Middle East

Turkey hikes minimum wage by 50% in face of lira crisis

ANKARA, Dec 16 (Reuters) – Turkey will hike its minimum wage by a massive 50% to 4,250 lira ($275.44) per month next year to address a currency crash and inflation spike, President Tayyip Erdogan said on Thursday.

The dollar value of the 2021 minimum wage – some 2,825 lira monthly – has tumbled to $185 from $380 at the start of the year due to the currency crisis, Turkey’s second in four years.

Erdogan’s unorthodox policy of cutting interest rates in the face of price rises sparked the selloff in the lira, which is down 40% since the beginning of last month alone.

He said the uncertainty generated by market volatility and inflation would end soon.

“With this increase, I believe that we have demonstrated our determination to protect our employees from being crushed in the face of price increases,” Erdogan said, adding the wage would be the highest ever.

The government would also lift taxes on the minimum wage to ease burdens on employers, he said.

Inflation jumped above 21% last month and is expected to hit 30% next year largely due to the currency slide, which boosts import prices.

Erdogan was speaking after the central bank again cut its policy rate, by 100 basis points to 14%, as part of his new economic program that emphasizes exports, credit and growth ahead of elections in 2023. read more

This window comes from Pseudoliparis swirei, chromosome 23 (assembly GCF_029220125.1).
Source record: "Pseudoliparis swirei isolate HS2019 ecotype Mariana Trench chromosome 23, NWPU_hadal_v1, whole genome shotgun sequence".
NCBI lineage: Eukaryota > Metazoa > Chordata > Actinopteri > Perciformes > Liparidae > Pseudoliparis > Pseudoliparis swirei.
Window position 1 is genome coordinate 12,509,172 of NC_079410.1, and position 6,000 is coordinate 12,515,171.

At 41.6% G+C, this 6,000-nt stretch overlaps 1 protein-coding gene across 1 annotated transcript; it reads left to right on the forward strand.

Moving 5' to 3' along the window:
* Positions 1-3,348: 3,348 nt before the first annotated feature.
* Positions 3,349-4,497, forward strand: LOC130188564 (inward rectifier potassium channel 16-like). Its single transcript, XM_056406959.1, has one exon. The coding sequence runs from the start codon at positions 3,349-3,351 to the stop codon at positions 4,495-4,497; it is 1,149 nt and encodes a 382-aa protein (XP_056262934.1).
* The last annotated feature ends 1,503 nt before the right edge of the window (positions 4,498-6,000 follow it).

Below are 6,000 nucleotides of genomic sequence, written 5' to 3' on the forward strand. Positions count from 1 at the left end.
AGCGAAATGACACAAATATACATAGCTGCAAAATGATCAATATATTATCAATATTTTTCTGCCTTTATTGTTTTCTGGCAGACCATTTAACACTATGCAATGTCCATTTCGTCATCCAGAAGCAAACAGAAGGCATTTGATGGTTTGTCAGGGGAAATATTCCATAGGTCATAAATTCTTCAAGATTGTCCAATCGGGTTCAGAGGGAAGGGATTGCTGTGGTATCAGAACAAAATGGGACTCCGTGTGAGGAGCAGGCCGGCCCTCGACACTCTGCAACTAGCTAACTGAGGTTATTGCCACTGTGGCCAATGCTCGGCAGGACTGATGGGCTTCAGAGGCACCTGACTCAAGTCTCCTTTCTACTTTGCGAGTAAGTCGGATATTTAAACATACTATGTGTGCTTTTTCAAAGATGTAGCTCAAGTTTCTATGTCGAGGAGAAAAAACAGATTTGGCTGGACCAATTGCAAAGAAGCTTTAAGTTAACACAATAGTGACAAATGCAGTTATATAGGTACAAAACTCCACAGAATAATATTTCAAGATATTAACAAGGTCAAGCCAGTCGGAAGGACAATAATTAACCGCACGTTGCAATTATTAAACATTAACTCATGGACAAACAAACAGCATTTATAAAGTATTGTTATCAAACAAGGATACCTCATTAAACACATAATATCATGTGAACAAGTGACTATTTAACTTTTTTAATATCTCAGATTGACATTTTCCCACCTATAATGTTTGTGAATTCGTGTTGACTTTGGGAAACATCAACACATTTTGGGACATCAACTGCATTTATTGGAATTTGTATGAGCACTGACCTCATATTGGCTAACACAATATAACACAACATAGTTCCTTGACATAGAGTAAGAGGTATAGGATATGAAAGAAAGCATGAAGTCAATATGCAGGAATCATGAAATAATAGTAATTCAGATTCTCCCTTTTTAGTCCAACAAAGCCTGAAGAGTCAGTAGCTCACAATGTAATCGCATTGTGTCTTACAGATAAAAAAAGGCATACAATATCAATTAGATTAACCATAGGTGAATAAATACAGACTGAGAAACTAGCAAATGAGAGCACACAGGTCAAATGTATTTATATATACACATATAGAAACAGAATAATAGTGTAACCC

The lira plunged as much as 5.6% to a record low of 15.6890 versus the dollar after the rate cut. read more

“Our currency is known, and it is the lira, and we will not let it be swallowed,” Erdogan said.

“We are determined to put an end to the uncertainty that has arisen due to the fluctuations in the exchange rate and the exorbitant price increases as soon as possible.”

The lira’s collapse has upended household budgets and plans, while soaring prices across the board have drawn backlash. Turks have seen their earnings erode since the central bank, under pressure from Erdogan, began slashing rates in September.

Erdogan said stability will be ensured with new measures in the coming days, but did not specify what they were.

($1 = 15.4300 liras)

Reporting by Ece Toksabay and Tuvan Gumrukcu; Writing by Daren Butler; Editing by Jonathan Spicer

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